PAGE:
TUCKED AWAY in a nondescript corner of Woodinville’s Warehouse District is one of Washington’s most talented — and humble — winemakers.
John Patterson has quietly been crafting small lots of wine as Patterson Cellars since 2000, when he started the winery in Monroe.
This came after working for more than a dozen years at famed Quilceda Creek Vintners in Snohomish. His work there started as a harvest job and turned into a seasonal position that allowed him to work at the winery for six months, then head back to school for the other six months. During his time at Quilceda Creek, Patterson honed his winemaking abilities, which led him to launch his own brand.
In 2007, Patterson moved his operation to Woodinville’s Warehouse District and slowly began to gain admirers, thanks to the high quality of the wines he produced. This helped him gain access to some of the Columbia Valley’s top vineyards, including Boushey and Willard in the Yakima Valley, Quintessence and Red Heaven on Red Mountain and Seven Hills in the Walla Walla Valley.
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Patterson changes his lineup of wines a bit each year, but some of his best efforts include cabernet sauvignon, syrah, chardonnay and a red blend called BDX. He also crafts dessert and sparkling wines, primarily for his wine-club members.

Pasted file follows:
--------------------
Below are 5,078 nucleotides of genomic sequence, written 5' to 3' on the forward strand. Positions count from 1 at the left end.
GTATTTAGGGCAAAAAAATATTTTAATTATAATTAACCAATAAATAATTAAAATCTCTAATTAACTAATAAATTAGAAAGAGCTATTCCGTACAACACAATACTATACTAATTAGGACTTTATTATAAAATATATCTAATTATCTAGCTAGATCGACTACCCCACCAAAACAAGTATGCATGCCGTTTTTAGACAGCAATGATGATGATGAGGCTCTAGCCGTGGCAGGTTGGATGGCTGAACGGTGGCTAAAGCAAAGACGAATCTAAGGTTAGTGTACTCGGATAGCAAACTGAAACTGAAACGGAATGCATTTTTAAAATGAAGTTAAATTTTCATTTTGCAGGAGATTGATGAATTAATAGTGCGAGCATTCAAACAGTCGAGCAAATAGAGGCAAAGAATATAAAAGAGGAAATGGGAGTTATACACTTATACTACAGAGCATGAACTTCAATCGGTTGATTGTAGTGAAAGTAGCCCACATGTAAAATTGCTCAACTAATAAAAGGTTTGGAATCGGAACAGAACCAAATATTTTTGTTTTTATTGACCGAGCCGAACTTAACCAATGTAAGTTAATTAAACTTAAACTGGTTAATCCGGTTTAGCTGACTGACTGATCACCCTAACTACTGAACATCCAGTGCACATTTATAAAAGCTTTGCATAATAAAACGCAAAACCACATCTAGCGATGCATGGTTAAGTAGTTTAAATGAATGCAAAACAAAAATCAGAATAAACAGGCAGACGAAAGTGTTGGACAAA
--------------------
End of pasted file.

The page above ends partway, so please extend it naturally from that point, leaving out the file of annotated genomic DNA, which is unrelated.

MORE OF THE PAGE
One of his biggest contributions to the local wine industry, however, is a service he offers to more than 20 other Woodinville wineries during harvest. In the alley behind his winery, Patterson stations crush equipment and wine-grape presses that he provides to other producers. These are expensive necessities, often costing tens of thousands of dollars — a steep price for a small winery struggling to start up.
In addition to providing a valuable service, Patterson also receives a steady revenue flow throughout the year.
Though Patterson already has a strong presence in the Warehouse District, he has now opened a second tasting room across town in the Hollywood District, not far from Chateau Ste. Michelle. At first, Patterson was concerned his new tasting room would siphon off customers he already had, but he’s found he can significantly increase the number of wine lovers he reaches, with sales up nearly 40 percent as a result.
Like so many wineries, Patterson is deeply invested in the Woodinville wine scene, and he is reaping the benefits while producing some of our region’s best wines.
Andy Perdue is editor and publisher of Great Northwest Wine, a news and information company. Learn more about wine at www.greatnorthwestwine.com.